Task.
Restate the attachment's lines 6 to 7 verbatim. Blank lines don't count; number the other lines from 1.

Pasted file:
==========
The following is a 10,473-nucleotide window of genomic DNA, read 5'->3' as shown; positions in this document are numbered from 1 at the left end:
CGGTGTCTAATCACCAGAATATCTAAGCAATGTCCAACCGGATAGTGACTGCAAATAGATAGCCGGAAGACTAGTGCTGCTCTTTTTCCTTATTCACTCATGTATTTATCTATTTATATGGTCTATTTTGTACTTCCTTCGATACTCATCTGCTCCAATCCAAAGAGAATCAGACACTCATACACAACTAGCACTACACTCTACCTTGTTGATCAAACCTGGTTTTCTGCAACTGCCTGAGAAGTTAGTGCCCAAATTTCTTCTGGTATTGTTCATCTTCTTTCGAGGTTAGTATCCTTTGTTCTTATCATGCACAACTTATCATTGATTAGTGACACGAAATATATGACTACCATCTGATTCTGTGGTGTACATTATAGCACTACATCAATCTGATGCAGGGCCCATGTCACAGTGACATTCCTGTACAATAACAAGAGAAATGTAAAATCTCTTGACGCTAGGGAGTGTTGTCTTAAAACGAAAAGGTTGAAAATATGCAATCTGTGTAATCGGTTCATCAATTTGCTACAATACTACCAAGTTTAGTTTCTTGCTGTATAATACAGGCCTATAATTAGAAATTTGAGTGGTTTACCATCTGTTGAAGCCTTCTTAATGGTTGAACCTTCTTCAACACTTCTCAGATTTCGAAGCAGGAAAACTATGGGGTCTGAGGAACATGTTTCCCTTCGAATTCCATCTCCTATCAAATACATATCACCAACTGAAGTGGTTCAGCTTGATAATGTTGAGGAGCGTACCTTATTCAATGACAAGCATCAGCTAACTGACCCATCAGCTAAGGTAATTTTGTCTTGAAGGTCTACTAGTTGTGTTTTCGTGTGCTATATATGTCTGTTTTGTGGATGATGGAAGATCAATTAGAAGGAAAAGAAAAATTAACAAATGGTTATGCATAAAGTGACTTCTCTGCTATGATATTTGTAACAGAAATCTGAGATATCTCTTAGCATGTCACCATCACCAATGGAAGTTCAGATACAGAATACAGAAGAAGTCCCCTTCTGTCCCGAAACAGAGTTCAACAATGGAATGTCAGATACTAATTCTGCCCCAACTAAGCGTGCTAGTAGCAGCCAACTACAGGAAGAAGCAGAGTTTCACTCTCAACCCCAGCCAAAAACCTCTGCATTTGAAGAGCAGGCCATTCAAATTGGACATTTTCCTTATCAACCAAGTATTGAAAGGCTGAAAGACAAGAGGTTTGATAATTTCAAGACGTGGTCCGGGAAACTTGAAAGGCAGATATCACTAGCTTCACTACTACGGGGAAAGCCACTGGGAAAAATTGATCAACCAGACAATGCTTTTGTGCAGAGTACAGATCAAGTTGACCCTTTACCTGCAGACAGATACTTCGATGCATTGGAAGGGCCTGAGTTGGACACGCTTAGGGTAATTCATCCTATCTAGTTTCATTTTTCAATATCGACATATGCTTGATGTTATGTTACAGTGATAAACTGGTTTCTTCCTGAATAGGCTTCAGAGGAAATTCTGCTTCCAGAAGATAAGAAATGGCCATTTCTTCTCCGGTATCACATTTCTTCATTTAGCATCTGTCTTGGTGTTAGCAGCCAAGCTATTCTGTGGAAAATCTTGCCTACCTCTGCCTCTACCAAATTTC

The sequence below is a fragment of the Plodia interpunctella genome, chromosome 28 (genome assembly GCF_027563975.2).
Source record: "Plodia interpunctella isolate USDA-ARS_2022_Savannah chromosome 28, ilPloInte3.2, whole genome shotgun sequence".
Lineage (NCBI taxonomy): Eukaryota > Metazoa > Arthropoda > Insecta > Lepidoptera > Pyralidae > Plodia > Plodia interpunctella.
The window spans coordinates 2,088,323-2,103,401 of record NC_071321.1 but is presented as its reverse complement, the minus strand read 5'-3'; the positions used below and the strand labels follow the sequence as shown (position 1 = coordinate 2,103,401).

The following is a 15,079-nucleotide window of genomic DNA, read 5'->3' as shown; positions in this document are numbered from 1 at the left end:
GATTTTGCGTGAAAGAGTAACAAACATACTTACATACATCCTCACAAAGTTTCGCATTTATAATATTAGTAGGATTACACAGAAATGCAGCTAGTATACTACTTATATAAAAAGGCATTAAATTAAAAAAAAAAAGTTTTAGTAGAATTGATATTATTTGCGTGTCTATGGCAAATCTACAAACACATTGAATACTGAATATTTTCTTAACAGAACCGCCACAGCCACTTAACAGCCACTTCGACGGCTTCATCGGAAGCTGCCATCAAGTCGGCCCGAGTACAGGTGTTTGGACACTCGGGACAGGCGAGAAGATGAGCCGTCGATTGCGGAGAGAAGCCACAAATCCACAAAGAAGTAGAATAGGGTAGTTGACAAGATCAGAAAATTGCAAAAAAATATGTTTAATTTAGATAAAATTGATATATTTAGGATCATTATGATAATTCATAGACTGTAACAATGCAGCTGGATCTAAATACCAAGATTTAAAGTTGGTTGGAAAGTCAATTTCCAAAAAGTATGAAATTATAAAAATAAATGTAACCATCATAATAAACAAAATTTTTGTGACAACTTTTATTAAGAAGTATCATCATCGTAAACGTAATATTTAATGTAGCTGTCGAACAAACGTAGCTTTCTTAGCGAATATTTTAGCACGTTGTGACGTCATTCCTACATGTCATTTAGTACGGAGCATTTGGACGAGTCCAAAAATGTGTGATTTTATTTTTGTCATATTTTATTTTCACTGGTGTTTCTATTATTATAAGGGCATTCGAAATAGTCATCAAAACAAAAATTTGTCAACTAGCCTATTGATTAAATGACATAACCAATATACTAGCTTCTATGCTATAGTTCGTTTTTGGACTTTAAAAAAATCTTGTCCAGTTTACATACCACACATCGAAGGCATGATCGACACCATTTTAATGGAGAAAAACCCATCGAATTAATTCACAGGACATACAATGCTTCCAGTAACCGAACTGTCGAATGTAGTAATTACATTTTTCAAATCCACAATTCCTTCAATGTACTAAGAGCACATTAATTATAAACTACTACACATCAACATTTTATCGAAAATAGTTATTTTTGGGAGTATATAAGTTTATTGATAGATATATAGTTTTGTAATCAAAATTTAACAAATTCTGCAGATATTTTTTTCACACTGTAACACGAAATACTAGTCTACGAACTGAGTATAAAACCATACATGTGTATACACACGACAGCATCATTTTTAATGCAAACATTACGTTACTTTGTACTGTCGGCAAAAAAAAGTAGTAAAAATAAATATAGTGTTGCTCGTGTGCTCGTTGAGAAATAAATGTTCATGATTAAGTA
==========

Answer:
The window spans coordinates 2,088,323-2,103,401 of record NC_071321.1 but is presented as its reverse complement, the minus strand read 5'-3'; the positions used below and the strand labels follow the sequence as shown (position 1 = coordinate 2,103,401).

The following is a 15,079-nucleotide window of genomic DNA, read 5'->3' as shown; positions in this document are numbered from 1 at the left end: